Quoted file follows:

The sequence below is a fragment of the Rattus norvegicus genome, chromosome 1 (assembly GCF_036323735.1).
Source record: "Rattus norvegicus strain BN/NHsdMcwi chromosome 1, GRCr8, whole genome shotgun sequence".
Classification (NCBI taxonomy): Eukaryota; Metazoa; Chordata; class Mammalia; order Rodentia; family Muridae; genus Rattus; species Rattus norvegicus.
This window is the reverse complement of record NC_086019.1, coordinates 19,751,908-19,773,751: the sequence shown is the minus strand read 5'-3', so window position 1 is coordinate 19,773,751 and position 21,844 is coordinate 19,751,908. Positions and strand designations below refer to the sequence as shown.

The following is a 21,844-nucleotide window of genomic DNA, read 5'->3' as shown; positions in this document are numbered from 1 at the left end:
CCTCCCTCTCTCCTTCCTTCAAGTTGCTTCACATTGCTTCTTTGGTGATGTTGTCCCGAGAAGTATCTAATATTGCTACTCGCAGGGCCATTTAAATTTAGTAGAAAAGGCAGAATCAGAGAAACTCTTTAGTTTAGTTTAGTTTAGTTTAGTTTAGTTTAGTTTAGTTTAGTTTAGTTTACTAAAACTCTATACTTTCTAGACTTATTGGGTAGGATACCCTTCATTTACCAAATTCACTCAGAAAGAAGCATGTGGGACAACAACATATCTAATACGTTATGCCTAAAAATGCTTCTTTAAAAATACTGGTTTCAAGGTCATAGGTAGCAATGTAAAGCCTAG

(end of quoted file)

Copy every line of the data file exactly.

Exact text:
The sequence below is a fragment of the Rattus norvegicus genome, chromosome 1 (assembly GCF_036323735.1).
Source record: "Rattus norvegicus strain BN/NHsdMcwi chromosome 1, GRCr8, whole genome shotgun sequence".
Classification (NCBI taxonomy): Eukaryota; Metazoa; Chordata; class Mammalia; order Rodentia; family Muridae; genus Rattus; species Rattus norvegicus.
This window is the reverse complement of record NC_086019.1, coordinates 19,751,908-19,773,751: the sequence shown is the minus strand read 5'-3', so window position 1 is coordinate 19,773,751 and position 21,844 is coordinate 19,751,908. Positions and strand designations below refer to the sequence as shown.

The following is a 21,844-nucleotide window of genomic DNA, read 5'->3' as shown; positions in this document are numbered from 1 at the left end:
CCTCCCTCTCTCCTTCCTTCAAGTTGCTTCACATTGCTTCTTTGGTGATGTTGTCCCGAGAAGTATCTAATATTGCTACTCGCAGGGCCATTTAAATTTAGTAGAAAAGGCAGAATCAGAGAAACTCTTTAGTTTAGTTTAGTTTAGTTTAGTTTAGTTTAGTTTAGTTTAGTTTAGTTTACTAAAACTCTATACTTTCTAGACTTATTGGGTAGGATACCCTTCATTTACCAAATTCACTCAGAAAGAAGCATGTGGGACAACAACATATCTAATACGTTATGCCTAAAAATGCTTCTTTAAAAATACTGGTTTCAAGGTCATAGGTAGCAATGTAAAGCCTAG